I doubt very many ChromeOS netbooks/tablets are going to debut with a 3G (E-EDGE/EV-DO/HSPA) or 4G (LTE/WiMax) wireless connection, which would limit its utility to places where an Ethernet/Wi-Fi connection is available, and to voice-chat apps that can be executed completely within the confines of the browser.

    Android, by contrast, is a much more flexible (and, to a certain extent, much more complex) OS, with a true mobile connectivity stack included from the get-go.

    The two places where ChromeOS has the advantage, in my mind, are boot speed and battery life: Since the browser IS (in essence) the OS, booting should be (relatively) instantaneous, and if paired with netbook-sized batteries (and no extra cellular comms gear sucking electrons), a single charge should last quite a long time.

  13. Daleos

    Always on connection?

    Chrome has one serious flaw for me... It's reliance on the Internet.

    I've not looked at Chrome's offline caching if it has any but I can think of several situations where having cloud based apps will cause me real problems.

    1. On the London Underground - no signal, no play.

    2. At my mums in the country - modem only access to the net, up to 1 bar 3G signal depending on the weather

    3. On holiday abroad - How much does 3G roaming cost?

    4. On a flight - probably no signal, very expensive if they do.

    5. Data caps and limits. What happens if you go over your limit?

    Chrome might have it's uses as a corporate HQ thin client OS but as an OS for 'go-anywhere' device it needs to be able to cache several apps and a fair bit of data. There are just too many situations where either internet access is not available or too expensive to use.

  14. Anonymous Coward

    So the browser is the OS argument going to start again

    How thin is thin, isn't a webbrowser interactive wise about as thin as we would like already?

    That then would get down to the browser actualy being the OS, which would kinda make the whole mess Microsoft has had with internet explorer seem a bit silly and also perhaps set a more pesemistic approach legaly. Could you bring out a device that was just a firefox browser and not have microsoft ask why they cant run there browser on it. That could be funny.

    Responsive, robust, reliable....just works is what a consumer wants and thats down to multiple levels nomater the device. Sure there is the hardware and then the software on the device itself and then there is the carrier/connectivity and then the services upon that. Each adding to the degree of potential fail/poor experience from a end consumer.

    It then gets down to what is the most promenant services used and compatability with those. What with the likes of companies changing there interfaces/API's so others doing compatible interactive software with those services always end up playing catchup with regular periods of incompatability fail as you can fairly release a new software application and make the API fully available on day one knowing you have your software working to that API, others you can respond, we have a new API its there so please adapt, sorry it wasn't earlier we were still developing it. Were does that start to become anti-competative. Or does it ever. So in the end you find yourself buying X suppliers services and only reccomended (AKA partners or whatever is the latest buzzword for legal partnership thats like conspiracy but isn't, another fine line) and fully approved supplies compatabile products for peace of mind.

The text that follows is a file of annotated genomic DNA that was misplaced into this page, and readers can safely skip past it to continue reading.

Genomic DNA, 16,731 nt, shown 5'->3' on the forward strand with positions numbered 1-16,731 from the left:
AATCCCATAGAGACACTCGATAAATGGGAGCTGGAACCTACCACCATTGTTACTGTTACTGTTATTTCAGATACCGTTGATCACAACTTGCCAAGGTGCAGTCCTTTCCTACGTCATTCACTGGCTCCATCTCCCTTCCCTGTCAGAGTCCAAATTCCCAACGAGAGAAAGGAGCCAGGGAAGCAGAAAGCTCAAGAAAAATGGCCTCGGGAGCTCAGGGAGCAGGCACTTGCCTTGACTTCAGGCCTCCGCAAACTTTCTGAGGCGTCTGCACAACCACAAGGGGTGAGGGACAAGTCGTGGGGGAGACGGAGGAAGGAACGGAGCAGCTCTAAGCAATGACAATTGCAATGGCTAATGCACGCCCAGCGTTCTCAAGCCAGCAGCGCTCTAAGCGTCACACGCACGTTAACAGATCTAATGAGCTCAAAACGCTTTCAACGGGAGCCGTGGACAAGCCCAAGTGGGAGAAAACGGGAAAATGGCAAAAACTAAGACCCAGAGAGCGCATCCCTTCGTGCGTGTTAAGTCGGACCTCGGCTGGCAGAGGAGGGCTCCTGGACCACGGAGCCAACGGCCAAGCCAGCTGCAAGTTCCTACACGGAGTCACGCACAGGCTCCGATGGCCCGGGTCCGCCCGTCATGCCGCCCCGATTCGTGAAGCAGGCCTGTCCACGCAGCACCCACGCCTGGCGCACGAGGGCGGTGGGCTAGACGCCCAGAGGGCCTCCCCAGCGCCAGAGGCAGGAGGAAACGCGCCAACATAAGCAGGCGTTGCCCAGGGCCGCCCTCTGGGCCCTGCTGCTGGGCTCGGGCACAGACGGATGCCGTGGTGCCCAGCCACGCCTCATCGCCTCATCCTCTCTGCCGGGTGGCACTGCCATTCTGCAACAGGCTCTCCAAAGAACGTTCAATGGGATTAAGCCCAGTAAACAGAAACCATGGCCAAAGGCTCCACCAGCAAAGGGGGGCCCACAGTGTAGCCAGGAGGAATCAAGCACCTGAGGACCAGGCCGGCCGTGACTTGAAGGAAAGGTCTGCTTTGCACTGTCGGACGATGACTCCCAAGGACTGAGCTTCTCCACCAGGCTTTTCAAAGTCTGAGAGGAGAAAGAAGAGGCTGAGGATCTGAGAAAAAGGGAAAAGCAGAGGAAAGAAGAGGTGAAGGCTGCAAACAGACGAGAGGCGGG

So in that respect I think the RIM offering will offer some very intersting competition due to there chosen OS having a rather good pedigree as well as some nice respectible robust hardware and more so combined with the fact they do have experience of interacting with 3rd party services and more so probably the best experience of the mobile telecoms market, knowing what does and what dosn't work and happily write there own network protocols to get the job done efficeiently and effectivly. Google on the other hand have the services and also has the ability to adapt at a constant evolving pace, never passing go, but not going to jail either. But things change and so do the rules. So what will be the difference in the end between Chrome and Android when you start looking at drivers/support and the endless grief when the two area's are mearly a marketing term and operator compile options away from being the same thing. Yeah can see Chrome and andriod combineing and end up being monika's akin to Windows 7 basic and WIndows 7 ultimate, Full version, light version.

    It still realy ends up to what browser and in that respect you have to realy love those people at Opera. Now if RIM broght Opera, that could prove realy interesting but in a sad way as another monalith would of been born.

    WEB 2.5g here we come, bumpy bumpy.

  15. lord_farquaad

    very poor article

    As already said by anonymous coward, natively, chrome OS is targeting netbooks and not tablets.

    This is a very important distinction.

    Is there a touch based layer at the time being in Chrome OS ?

    I don't know.

    But reading such a short article based on a single tweet, and mentioning twice that ChromeOS is targeting tablet is really clear on the level of this article : bullshit written by somebody of very little knowledge of the situation

  16. sola

    I agree

    I don't see any need for a clear-cut, browser-based OS. Nobody trusts the cloud to that extent (and they shouldn't).

    Android will just do fine,. They just need to develop it to be able to handle tablets.

    Netbook machines could be MUCH BETTER SERVED with full Linux OS-es like Ubuntu, not something so limited like ChromeOS.

    They should have just created a Google branded Ubuntu distro using Chrome instead of Firefox and call it ChromeOS.